Sticking with the scheme: 1984 vs. 2010

We're all probably scratching our heads over the mid-week QB changed announced by Sparano.  Regardless of whether you agree with the move or not, it is clear that in the short-term, Pennington is a much better fit in Dan Henning's offensive scheme than Henne currently is.  For that reason, I have been asking myself whether it is more important for a coaching staff to have a system and force players to fit into it, or should a coach recognize the talent he has and modify his system to suit his player's strengths?

Let's take a little stroll back memory lane, to the 1981 Miami Dolphins....

I'm using the 1981 Dolphins as a statistical reference point because the 1982 Super Bowl team only played nine games in a strike-shortened year.  The 1981 squad went 11-4-1 and was led by the combination of David Woodley and Don Strock at QB.  Woodley was a mobile QB who posted the following stats for the season:

Comp Att Comp% Yds Y/Att TD Int Rating

191 366 52.2 2470 6.75 12 13 69.8

That year, the Dolphins had 5,578 yards of total offense, and passing represented 60.9% of the total.  Running back was by the committee of Andra Franklin, Woody Bennett, and others; it should be noted that Woodley rushed for 272 yards that year.  In 1982, Woodley led this same team to the AFC Championship and Super Bowl XVII.

In 1983, we all remember how Woodley lost his starting job to a certain rookie destined for the Hall of Fame.   However, the 1983 Dolphins were still a running team, with a 60/40 split pass to run percentage of total yards.  Marino only threw for 2210 yards and 7.47 yds/att in 1983, when the team was built around running the ball more than throwing it. 

Then came the magical Super Bowl season of 1984.  Marino put up record numbers:

Comp Att Comp% Yds Y/Att TD Int Rating

362 564 62.4 5084 9.01 48 17 108.9

The 1984 Dolphins racked up 7064 yards of offense, and nearly 73% of those yards (5146) were through the air.

The question, then, is what happened in the offseason before the 1984 season? Clearly, the coaching staff recognized their talent at QB and changed the entire offensive scheme to benefit Marino's arm.  It's not like they went out and drafted WRs (In 1984, our top two picks were LB's Jackie Shipp and Jay Brophy).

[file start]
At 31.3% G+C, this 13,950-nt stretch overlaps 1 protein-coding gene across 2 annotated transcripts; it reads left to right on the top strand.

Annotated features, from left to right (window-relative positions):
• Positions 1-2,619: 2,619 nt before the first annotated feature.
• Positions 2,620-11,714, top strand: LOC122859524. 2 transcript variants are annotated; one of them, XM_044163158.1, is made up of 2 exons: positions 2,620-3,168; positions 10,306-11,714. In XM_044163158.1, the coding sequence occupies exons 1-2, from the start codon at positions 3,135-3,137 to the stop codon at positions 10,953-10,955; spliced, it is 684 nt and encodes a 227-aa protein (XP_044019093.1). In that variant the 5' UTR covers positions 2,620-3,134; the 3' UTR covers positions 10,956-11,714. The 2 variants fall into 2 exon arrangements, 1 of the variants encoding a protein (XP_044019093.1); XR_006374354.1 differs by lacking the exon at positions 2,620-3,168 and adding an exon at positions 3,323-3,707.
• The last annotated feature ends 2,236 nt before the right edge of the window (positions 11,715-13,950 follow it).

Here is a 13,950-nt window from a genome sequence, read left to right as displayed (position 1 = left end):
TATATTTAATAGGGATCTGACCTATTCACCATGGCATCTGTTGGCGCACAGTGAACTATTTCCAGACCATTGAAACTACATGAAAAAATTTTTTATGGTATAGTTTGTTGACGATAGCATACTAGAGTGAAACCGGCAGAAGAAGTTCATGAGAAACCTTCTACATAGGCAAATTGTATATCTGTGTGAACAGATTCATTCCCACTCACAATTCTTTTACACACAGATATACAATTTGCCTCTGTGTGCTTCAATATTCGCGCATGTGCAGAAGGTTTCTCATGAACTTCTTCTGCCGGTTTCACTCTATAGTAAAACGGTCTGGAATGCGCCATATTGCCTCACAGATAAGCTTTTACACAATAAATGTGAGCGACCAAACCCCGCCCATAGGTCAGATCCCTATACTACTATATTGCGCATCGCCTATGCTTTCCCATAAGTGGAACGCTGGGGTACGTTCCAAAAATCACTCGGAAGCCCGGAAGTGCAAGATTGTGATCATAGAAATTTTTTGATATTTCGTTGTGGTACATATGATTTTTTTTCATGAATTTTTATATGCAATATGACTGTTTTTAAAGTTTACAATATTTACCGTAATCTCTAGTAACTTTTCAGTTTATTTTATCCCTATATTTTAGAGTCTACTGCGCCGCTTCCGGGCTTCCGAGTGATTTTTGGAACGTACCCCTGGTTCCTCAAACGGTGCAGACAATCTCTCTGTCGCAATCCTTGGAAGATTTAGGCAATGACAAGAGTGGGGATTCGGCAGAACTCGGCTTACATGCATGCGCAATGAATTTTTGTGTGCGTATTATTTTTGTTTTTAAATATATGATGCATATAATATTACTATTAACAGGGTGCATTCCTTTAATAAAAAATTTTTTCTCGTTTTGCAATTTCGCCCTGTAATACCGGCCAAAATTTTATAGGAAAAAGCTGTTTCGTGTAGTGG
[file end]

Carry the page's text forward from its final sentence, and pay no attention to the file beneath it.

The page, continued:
Fast forward to 2009.  Chad Pennington is hurt, so we have to go with Chad Henne, a strong-armed QB who can throw every big-league pass but needs to work on his touch and accuracy.  At the end of the season, the coaching staff all but declares that this will be Henne's team in 2010, and then goes out and gets a beast WR in Brandon Marshall.  So what the heck happened?  People are still griping about Henne's accuracy, INTs, and lack of "touch."  Now it seems that the coaching staff wants to go back to Pennington, as he is a "better fit" for Dan Henning's scheme.

I contend that while Henne still has a way to go to fully establish himself as the leader of this team, his lack of production can also be attributed, in part, to the simple fact that the coaching staff wants to play offense a-la 2008 (dink and dunk), and has no intention of optimizing or changing up the offensive scheme to maximize Henne's positives.  Sure, the kid isn't perfect, and he's going to make mistakes.  But also consider that Drew Brees didn't get to the Super Bowl until his ninth year in the league.  Brett Favre? Sixth Season.  The jury may still be out on Chad Henne, but until the coaching staff modifies the offensive scheme to play to his strengths instead of trying to make him a younger, stronger Chad Pennington, the kid is not being put into a position to succeed with this team.

This is a FanPost and does not necessarily reflect the views of The Phinsider's writers or editors. It does reflect the views of this particular fan though, which is as important as the views of The Phinsider writers or editors.

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